Posted by James Staten on November 30, 2009
There are more hindrances to AMD’s ability to penetrate the market with its Opteron CPUs; and Intel’s not a fault this time. In an earlier blog post on the AMD-Intel settlement I brought up an example of a type of incompatibility that exists between the two CPU makers that isn’t covered by the settlement – live migration of virtual machines. There’s more to this story.
Today, virtual infrastructure administrators cannot live migrate server images from an Intel-based server to an AMD-based server and back. The reason isn’t because Intel is blocking AMD, but that it requires special software to achieve. This software provides a layer of abstraction and translation from the specific CPU instructions that differ across the two CPU types (this also applies to different CPU types from the same vendor, BTW). Most hypervisors and virtual machines check what CPU type they are running on only at boot time and thus become rather shaky when live migration moves them to another CPU type. AMD has published a white paper detailing this and has done its part by building and providing this software but the hypervisor providers haven’t added this software to their distributions. Until they do, AMD will remain shut out of many virtual environments.
You would think that with the contentious (and litigious) nature of the CPU market that the hypervisor vendors would want to stay out of this fray and would want as large a market available to them as possible. Turns out, the answer isn’t that simple and comes down to the usual ISV concerns that center around any new feature they might add — business justification.
We spoke with Citrix, the flag bearer of open source XenServer; Red Hat, who is pushing the alternative open source hypervisor, KVM, Microsoft and VMware. The answer from each was relatively consistent: there isn’t enough market demand for this to justify the expense of qualifying the software.
A Citrix spokesperson said, “Honestly, we haven’t been asked for this by anyone — customers tend to have relatively homogeneous server roll-outs.” No surprise. When the hypervisor can only do live migration within a homogeneous server family, why would you roll out anything else? Sounds like a self-fulfilling prophecy. However, Citrix added, “it is high on our priority list.”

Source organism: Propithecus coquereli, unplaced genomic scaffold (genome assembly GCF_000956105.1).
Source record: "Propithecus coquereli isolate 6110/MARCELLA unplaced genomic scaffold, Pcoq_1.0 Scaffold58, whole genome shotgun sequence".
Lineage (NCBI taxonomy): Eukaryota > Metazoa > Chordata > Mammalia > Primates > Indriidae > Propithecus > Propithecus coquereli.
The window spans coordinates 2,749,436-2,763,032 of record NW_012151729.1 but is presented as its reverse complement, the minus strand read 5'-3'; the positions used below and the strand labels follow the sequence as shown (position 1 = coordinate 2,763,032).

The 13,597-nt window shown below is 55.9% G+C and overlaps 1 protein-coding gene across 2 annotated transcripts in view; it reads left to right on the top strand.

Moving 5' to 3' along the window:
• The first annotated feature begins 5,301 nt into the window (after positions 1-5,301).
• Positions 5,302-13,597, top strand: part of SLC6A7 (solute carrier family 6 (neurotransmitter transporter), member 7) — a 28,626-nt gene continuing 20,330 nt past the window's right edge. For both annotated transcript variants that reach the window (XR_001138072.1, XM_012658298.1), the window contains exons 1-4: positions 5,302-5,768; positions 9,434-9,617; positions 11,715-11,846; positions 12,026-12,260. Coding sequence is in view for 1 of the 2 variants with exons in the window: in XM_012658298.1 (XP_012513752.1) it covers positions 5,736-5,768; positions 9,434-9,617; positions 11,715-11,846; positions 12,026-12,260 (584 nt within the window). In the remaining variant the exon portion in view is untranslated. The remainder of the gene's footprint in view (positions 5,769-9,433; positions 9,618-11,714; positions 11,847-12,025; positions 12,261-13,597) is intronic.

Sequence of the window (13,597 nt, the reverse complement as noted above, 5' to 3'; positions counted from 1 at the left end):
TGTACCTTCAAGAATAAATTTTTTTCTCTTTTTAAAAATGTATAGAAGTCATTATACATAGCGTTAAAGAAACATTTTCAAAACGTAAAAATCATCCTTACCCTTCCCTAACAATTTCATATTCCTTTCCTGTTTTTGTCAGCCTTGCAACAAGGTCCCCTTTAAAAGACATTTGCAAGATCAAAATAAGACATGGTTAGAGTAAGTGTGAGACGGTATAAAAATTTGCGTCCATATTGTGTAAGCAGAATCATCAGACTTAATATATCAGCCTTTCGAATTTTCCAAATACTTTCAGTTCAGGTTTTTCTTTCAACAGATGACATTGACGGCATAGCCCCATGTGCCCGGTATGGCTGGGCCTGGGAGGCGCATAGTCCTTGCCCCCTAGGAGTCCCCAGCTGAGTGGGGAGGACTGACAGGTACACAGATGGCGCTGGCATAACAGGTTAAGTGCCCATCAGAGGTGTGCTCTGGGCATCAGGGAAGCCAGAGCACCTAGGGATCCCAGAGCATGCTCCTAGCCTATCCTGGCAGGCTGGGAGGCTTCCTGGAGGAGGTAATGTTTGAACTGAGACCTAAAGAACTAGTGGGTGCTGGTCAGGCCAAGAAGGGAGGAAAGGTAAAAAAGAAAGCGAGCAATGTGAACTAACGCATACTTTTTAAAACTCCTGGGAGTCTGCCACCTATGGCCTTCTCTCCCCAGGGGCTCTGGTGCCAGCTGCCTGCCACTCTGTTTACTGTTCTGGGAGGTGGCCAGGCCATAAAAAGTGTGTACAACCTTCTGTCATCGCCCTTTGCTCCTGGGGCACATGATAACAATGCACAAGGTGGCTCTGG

Red Hat acknowledged at least some market demand for this. AMD and Red Hat posted a video demonstrating this capability to YouTube in November 2008. Red Hat’s spokesperson said that this code is still evolving and characterized it as, “nowhere close for production use.” And even if Red Hat started the quality assurance process on this software today, it would be “6 - 12 months” before this could be added to its official KVM distribution.
Microsoft and VMware echoed these comments.
VMware added that this isn’t a simple QA exercise. As the market leaders in virtualization their key objective is to reinforce the enterprise readiness of server virtualization by proving that it is ready for mission critical workloads and delivers high fault tolerance. This higher bar means more corner cases that have to be tested and heterogeneous live migration just adds another risk factor. “The last thing we want to happen is a fatal error across the [CPU] instruction sets that results in an outage for the customer,” a VMware spokesperson stated.
To address the technical side, VMware said it will take a three-way partnership between it, AMD, and Intel jointly testing, qualifying, and then supporting this solution. Such a partnership is certainly feasible; it would be similar to the joint integration efforts by Microsoft and Novell to ensure Linux and Windows integration.
The bigger issue, however, may be business justification. As any ISV will tell you they have significantly more requests for new features, integrations, and solution certifications than they do resources and time and thus have to prioritize these efforts against a business justification. They need to see that customers want this and how much larger a market they will be able to address by doing this work. And with most enterprises deploying homogeneous infrastructure for their virtual environments, it makes cross-CPU certification a tough sell.
All of this makes the challenge look very much like a chicken and egg situation for AMD. It can’t raise its market share in virtual environments without this software qualified and available from the hypervisor vendors; and it can’t get them to qualify it without market share justification. AMD could potentially buy its way onto these ISVs’ priority lists but as VMware stated, there is prevailing concern that if it isn’t a three-way effort with AMD and Intel both at their table, the likelihood of success would be severely diminished. Clearly such an effort would be in AMD’s best interest; hard to see how Intel would see it as such. And one source suggested that bringing Intel the table might be a very tall order given the amount of money it’s already expended appeasing AMD, “…of course, there is a certain other chip vendor who will likely have an opinion on the matter, so we’re piggy-in-the-middle!”
AMD plans in 2010 to further advance its server CPU and motherboard capabilities by increasing the memory bandwidth per core even further and to increase the core count per CPU. These enhancements seem well suited to virtual environments but will there be an addressable market for them?
What’s your opinion? Should virtualization vendors adjust their priorities so you have CPU choice? Clearly they need to hear from you on this issue in order to adjust their priorities.
Add you comments here or contact me directly on Twitter @Staten7
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